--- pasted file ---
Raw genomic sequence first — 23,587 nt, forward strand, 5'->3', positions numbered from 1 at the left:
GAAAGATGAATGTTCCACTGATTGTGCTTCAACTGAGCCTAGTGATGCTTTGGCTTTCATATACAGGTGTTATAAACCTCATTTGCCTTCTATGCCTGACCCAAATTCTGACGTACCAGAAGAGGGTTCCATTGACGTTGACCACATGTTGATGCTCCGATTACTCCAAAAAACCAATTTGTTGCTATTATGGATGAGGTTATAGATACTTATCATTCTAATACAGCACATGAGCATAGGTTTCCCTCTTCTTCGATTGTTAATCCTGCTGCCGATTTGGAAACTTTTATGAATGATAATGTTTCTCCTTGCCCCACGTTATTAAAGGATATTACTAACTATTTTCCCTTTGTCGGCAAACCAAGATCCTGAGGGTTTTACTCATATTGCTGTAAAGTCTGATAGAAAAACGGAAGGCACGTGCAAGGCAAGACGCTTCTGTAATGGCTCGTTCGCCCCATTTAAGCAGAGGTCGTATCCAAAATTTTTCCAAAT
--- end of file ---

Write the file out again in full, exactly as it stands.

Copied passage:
Raw genomic sequence first — 23,587 nt, forward strand, 5'->3', positions numbered from 1 at the left:
GAAAGATGAATGTTCCACTGATTGTGCTTCAACTGAGCCTAGTGATGCTTTGGCTTTCATATACAGGTGTTATAAACCTCATTTGCCTTCTATGCCTGACCCAAATTCTGACGTACCAGAAGAGGGTTCCATTGACGTTGACCACATGTTGATGCTCCGATTACTCCAAAAAACCAATTTGTTGCTATTATGGATGAGGTTATAGATACTTATCATTCTAATACAGCACATGAGCATAGGTTTCCCTCTTCTTCGATTGTTAATCCTGCTGCCGATTTGGAAACTTTTATGAATGATAATGTTTCTCCTTGCCCCACGTTATTAAAGGATATTACTAACTATTTTCCCTTTGTCGGCAAACCAAGATCCTGAGGGTTTTACTCATATTGCTGTAAAGTCTGATAGAAAAACGGAAGGCACGTGCAAGGCAAGACGCTTCTGTAATGGCTCGTTCGCCCCATTTAAGCAGAGGTCGTATCCAAAATTTTTCCAAAT